Energy companies have largely had a “good” crisis.

As banks, manufacturing firms and more recently entire governments have faced defaults and even collapse, established players across the energy sector have shown their mettle and continued to rack up profits. Oil and gas firms benefited from entering 2008 with high oil prices that have only dipped intermittently since, while the power sector implemented crisis-management lessons learned ten years ago in the scorched-earth aftermath of Enron’s collapse.

With the exception of a recent spate of bankruptcies among start-up firms in the solar sector, and the sustained drag on power company earnings from low manufacturing demand, many energy companies have sustained few damaging blows over the last few years since the crisis began in 2007-2008.

But as the impacts of the financial crisis continue to proliferate in political and regulatory spheres as well as across the broader economy, the energy sector may begin to face many of the same challenges as firms in other sectors adjusting to the “new normal.”

Danger Of The Familiar

Internationally-hailed economists Robert Merton and Myron Scholes have spent much of the past few years evaluating the causes and effects of the financial crisis, and brought a number of their conclusions about the present state of the business world to a session on the global economic outlook at this week’s CME Global Financial Leadership Conference in Florida.

Management of all firms has “a tendency to treat that which is familiar as less risky than that which is new,” Merton said at the conference, which lies at the root of a widespread distaste for evaluating, analyzing and pricing risk. Companies prefer to focus on what they do well rather than on potential problems and beliefs built by managers on past data can be wrong, Scholes agreed.

Pick And Mix Problems

Setting the stage for continued turmoil in financial markets that hinder companies’ access to capital and limit demand growth among consumers, the two economists sketched out a series of threats to companies.

Government intervention, disbelief in existing accounting systems, misunderstood feedback loops created by inherent government guarantees as well as complexity, correlation and “connectiveness” in an increasingly globalized operating environment for all companies are hindering growth and a return to confidence, Merton said.

For more on the US energy market in a global context, see earlier coverage from the CME Group event.

Hedge Against The Noise

Companies have traditionally used financial instruments to hedge their risk exposure, with the energy sector relying on trades in the futures markets like those operated by CME Group as their product of choice. While hedging in the energy and commodities markets was not as decimated by the financial crisis as trading in financial products or mortgages, the business will be equally impacted by the onset of legislation designed to limit, control or increase transparency in hedging.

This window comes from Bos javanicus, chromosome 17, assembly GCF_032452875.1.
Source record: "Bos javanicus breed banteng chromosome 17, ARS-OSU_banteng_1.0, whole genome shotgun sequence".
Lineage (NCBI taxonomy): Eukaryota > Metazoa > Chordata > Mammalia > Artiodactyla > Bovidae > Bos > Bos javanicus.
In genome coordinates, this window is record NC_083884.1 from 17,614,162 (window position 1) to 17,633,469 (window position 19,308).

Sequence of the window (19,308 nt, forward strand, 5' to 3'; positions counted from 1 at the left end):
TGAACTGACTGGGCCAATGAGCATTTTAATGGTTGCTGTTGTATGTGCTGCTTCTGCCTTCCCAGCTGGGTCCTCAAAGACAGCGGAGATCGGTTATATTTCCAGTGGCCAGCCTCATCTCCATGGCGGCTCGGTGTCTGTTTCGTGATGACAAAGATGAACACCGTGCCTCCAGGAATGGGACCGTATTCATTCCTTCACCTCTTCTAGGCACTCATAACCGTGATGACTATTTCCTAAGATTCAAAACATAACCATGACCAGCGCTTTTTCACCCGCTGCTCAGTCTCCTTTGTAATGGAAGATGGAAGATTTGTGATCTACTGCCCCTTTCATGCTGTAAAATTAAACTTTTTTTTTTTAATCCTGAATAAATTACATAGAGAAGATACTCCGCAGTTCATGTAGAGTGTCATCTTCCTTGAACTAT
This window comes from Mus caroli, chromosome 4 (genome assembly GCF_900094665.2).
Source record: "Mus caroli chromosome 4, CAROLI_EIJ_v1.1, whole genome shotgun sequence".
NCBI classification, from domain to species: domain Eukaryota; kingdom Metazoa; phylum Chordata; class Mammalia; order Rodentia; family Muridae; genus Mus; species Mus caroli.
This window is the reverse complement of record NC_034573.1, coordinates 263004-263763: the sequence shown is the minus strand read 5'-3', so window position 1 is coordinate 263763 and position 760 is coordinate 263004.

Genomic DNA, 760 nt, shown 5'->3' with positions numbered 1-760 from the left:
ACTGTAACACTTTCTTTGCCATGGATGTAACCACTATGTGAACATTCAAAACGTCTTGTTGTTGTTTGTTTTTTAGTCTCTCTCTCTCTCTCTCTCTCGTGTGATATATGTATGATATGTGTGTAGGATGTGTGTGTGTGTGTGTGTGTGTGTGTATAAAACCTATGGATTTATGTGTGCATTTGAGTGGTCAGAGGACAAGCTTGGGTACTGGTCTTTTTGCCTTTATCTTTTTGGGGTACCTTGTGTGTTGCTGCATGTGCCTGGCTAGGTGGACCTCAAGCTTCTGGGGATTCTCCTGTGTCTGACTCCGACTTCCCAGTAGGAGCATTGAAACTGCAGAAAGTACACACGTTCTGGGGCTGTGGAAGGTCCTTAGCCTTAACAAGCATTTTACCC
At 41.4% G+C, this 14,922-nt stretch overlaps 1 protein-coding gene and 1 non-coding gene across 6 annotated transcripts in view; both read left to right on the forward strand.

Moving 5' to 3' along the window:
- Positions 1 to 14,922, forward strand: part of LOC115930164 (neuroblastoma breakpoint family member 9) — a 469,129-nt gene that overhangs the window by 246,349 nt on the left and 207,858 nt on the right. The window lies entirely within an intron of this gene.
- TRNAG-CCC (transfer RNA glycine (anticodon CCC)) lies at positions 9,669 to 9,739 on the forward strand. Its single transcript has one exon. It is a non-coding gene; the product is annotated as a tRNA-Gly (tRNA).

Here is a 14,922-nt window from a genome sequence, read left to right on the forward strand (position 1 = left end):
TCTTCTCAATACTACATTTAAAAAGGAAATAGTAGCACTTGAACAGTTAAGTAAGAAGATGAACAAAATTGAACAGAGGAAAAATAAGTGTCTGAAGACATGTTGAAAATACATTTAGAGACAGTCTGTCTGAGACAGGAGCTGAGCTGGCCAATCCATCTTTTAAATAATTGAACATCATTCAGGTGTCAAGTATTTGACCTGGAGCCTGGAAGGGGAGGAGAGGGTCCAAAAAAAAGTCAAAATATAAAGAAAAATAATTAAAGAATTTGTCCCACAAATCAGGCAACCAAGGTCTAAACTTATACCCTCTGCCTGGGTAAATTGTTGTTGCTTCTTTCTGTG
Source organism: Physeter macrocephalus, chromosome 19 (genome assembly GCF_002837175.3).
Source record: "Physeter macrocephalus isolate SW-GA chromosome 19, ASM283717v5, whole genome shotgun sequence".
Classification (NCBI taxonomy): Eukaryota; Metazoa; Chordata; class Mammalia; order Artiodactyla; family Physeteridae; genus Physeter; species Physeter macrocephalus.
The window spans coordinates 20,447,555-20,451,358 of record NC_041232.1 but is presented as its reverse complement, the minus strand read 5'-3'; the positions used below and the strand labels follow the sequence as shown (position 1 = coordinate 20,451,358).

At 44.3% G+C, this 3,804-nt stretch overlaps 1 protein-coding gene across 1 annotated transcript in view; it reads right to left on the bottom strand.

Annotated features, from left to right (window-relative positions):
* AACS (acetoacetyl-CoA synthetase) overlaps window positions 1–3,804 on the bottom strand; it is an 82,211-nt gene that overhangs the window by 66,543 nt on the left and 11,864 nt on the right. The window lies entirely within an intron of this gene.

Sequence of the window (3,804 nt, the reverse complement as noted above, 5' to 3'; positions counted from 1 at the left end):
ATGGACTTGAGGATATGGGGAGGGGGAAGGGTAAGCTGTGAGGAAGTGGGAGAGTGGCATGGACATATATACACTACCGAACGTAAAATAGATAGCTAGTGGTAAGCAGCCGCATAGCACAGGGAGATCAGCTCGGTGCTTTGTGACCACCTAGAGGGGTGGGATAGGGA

Years after the initial proposals, large portions of the Dodd-Frank legislation on derivatives trading are coming into effect as regulators finish writing the rules that actually impact market activities. The industry is largely braced for the changes, many of which are broadly held to be likely to limit participation in markets along traditional lines but not result in the evaporation of the markets completely. Among other moves, more energy companies and those trading on energy price moves may increases rely on exchange-traded contracts rather than bilateral company-to-company derivative bets that could inadvertently violate the new rules.

But the death of derivatives has been greatly exaggerated, both Merton and Scholes said at the CME event. “No financial institution, including the central banks, could operate without derivatives,” Merton pointed out.

The complexity of the new rules is a major stumbling block to companies’ being able to follow them while still remaining true to the letter of the law, both economists said. Even now Scholes said he had not read the entirety of the Dodd-Frank bill, while Merton had read only the already-lengthy summary of the legislation.

Both economists had trouble finding many positive impacts from the Dodd-Frank legislation, but Merton said he supported the newly-created Office of Financial Research to be housed within the US Treasury. The central repository for financial research in the government could help boost transparency with its subpoena power, he said.